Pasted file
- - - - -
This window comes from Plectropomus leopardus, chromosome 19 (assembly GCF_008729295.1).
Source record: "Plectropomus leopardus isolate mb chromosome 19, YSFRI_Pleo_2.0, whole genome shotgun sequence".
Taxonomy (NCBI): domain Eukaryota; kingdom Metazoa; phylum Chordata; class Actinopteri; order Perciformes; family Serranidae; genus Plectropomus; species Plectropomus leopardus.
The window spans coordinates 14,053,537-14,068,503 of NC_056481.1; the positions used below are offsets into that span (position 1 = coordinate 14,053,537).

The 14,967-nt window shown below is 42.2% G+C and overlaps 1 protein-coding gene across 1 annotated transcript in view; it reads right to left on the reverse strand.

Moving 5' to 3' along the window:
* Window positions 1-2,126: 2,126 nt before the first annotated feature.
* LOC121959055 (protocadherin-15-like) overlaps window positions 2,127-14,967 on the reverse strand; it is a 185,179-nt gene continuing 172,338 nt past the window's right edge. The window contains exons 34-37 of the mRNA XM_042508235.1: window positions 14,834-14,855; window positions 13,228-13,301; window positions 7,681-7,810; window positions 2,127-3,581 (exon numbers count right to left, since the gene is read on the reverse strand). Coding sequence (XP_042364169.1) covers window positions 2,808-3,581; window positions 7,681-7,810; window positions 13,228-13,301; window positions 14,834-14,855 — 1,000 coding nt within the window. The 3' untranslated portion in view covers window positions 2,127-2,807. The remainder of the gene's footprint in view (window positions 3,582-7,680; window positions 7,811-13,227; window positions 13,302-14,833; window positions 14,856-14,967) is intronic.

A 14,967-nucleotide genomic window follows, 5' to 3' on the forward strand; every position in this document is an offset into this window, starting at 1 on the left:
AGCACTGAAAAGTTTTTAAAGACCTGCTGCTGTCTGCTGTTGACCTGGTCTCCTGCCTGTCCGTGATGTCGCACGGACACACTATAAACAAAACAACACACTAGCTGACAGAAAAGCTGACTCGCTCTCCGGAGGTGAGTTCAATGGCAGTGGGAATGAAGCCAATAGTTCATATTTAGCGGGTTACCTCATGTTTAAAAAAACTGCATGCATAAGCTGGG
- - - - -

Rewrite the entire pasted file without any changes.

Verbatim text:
This window comes from Plectropomus leopardus, chromosome 19 (assembly GCF_008729295.1).
Source record: "Plectropomus leopardus isolate mb chromosome 19, YSFRI_Pleo_2.0, whole genome shotgun sequence".
Taxonomy (NCBI): domain Eukaryota; kingdom Metazoa; phylum Chordata; class Actinopteri; order Perciformes; family Serranidae; genus Plectropomus; species Plectropomus leopardus.
The window spans coordinates 14,053,537-14,068,503 of NC_056481.1; the positions used below are offsets into that span (position 1 = coordinate 14,053,537).

The 14,967-nt window shown below is 42.2% G+C and overlaps 1 protein-coding gene across 1 annotated transcript in view; it reads right to left on the reverse strand.

Moving 5' to 3' along the window:
* Window positions 1-2,126: 2,126 nt before the first annotated feature.
* LOC121959055 (protocadherin-15-like) overlaps window positions 2,127-14,967 on the reverse strand; it is a 185,179-nt gene continuing 172,338 nt past the window's right edge. The window contains exons 34-37 of the mRNA XM_042508235.1: window positions 14,834-14,855; window positions 13,228-13,301; window positions 7,681-7,810; window positions 2,127-3,581 (exon numbers count right to left, since the gene is read on the reverse strand). Coding sequence (XP_042364169.1) covers window positions 2,808-3,581; window positions 7,681-7,810; window positions 13,228-13,301; window positions 14,834-14,855 — 1,000 coding nt within the window. The 3' untranslated portion in view covers window positions 2,127-2,807. The remainder of the gene's footprint in view (window positions 3,582-7,680; window positions 7,811-13,227; window positions 13,302-14,833; window positions 14,856-14,967) is intronic.

A 14,967-nucleotide genomic window follows, 5' to 3' on the forward strand; every position in this document is an offset into this window, starting at 1 on the left:
AGCACTGAAAAGTTTTTAAAGACCTGCTGCTGTCTGCTGTTGACCTGGTCTCCTGCCTGTCCGTGATGTCGCACGGACACACTATAAACAAAACAACACACTAGCTGACAGAAAAGCTGACTCGCTCTCCGGAGGTGAGTTCAATGGCAGTGGGAATGAAGCCAATAGTTCATATTTAGCGGGTTACCTCATGTTTAAAAAAACTGCATGCATAAGCTGGG